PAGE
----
Don't sweat the small stuff—in fact, the big stuff isn't worth the sweat either.
God's answer to our problem is to provide His Word for truth and knowledge about Himself and His actions toward us. His Word also provides us with truth and knowledge about who we are. Our new self-perception begins with a new birth into a new family.
Not long ago the Bienert family asked me to give a brief tribute at the funeral of their father, my tenth grade English instructor. For the most part, teachers did not want me speaking in their classrooms, let alone at their funerals, so I considered it one of the greatest privileges of my life.
Parents and significant people in students' lives largely contribute to setting the atmosphere for the school year. It's so important for students and teachers to see that parents care, are involved, and know what's going on.
The first time I met him I thought he was dead. Lying halfway in a merge lane with his legs twisted awkwardly beneath was Barry—stinky, toothless, and quite possibly dead, Barry.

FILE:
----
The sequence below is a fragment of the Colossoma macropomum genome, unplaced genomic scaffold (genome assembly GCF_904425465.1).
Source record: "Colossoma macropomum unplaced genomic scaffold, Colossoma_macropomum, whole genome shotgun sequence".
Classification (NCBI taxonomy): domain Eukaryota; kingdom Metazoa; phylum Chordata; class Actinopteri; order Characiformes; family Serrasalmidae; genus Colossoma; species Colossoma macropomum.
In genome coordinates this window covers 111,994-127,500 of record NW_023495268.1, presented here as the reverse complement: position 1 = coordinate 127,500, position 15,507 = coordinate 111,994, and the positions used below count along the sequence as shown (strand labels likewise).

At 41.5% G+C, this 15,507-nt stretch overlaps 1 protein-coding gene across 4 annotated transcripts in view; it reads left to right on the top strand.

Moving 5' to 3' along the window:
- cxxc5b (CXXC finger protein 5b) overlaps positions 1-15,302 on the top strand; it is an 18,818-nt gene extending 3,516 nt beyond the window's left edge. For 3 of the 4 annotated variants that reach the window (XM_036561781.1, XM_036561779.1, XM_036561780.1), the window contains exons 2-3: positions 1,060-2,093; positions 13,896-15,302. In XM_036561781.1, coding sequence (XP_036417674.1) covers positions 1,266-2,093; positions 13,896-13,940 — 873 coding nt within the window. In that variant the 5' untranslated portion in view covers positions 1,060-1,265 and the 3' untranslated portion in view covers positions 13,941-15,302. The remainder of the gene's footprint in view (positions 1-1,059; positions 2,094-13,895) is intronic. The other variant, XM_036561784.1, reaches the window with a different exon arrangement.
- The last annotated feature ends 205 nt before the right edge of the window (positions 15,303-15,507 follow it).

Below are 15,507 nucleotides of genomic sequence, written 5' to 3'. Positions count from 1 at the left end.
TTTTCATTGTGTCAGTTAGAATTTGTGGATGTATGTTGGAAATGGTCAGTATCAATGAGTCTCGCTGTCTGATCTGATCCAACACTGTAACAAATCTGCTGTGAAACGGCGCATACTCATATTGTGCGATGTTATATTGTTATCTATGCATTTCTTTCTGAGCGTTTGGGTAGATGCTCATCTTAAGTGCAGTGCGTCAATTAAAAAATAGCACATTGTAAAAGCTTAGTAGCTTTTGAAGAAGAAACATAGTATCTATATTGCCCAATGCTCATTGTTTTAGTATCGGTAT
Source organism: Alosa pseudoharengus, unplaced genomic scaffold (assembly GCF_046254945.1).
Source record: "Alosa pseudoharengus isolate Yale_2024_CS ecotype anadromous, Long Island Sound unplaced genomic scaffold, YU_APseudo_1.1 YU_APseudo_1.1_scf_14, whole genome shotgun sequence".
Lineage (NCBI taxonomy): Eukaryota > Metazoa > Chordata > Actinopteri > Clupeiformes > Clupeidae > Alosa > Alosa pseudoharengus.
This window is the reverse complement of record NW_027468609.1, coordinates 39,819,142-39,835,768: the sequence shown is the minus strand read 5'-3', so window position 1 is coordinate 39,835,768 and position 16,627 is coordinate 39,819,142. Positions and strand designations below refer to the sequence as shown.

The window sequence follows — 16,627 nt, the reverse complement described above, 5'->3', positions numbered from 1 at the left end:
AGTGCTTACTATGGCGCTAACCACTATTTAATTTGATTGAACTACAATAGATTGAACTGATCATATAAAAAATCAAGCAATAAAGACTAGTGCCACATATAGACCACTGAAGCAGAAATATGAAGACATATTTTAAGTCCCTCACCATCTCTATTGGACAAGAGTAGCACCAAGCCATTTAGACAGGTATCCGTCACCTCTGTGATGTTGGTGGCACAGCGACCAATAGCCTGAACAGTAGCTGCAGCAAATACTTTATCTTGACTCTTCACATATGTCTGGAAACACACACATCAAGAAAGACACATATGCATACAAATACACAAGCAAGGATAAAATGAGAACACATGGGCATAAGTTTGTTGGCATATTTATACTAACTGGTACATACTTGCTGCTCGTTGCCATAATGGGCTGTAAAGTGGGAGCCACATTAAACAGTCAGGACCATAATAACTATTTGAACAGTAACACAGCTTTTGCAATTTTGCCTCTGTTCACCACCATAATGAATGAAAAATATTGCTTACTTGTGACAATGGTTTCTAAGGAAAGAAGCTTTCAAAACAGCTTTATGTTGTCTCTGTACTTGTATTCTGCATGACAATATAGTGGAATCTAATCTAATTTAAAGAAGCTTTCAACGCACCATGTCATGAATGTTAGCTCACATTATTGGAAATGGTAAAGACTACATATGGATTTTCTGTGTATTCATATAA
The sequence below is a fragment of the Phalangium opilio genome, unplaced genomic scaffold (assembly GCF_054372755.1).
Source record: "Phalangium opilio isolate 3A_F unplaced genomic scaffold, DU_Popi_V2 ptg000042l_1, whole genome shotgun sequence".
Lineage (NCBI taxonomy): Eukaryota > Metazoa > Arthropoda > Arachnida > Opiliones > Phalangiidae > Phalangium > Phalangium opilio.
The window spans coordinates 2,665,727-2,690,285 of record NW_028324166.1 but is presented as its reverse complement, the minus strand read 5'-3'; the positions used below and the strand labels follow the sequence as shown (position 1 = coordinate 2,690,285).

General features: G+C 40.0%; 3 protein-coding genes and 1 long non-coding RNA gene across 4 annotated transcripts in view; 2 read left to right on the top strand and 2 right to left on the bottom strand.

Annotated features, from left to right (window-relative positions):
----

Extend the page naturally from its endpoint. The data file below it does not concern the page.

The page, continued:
The smiling preacher with the perfect coiffure spouts lines interspersed with words about positivity, God, the Bible, and Jesus. It all sounds great. But do you know whether what he is saying is true or false? His words are golden, but is it fool's gold?
Many professions draw public attention like a slice of watermelon draws flies. Those who practice those professions are constantly in the news. There is one profession, however, that is neither notorious nor controversial.
Besides suffering being difficult physically, emotionally, and spiritually the fact that it often appears to have no rhyme or reason, and appears meaningless adds a measure of psychological suffering. Suffering is easier to endure if we can attach some meaning or purpose to it.
Someone has defined failure as succeeding at something that doesn't really matter. Are you passionate about things that last? I hope so.
The Christian life is full of tough questions arising from circumstances. Questions like "Why does God allow bad things to happen to good people?" And if we parents struggle to answer them, how much more deeply must our children wrestle with those troublesome questions?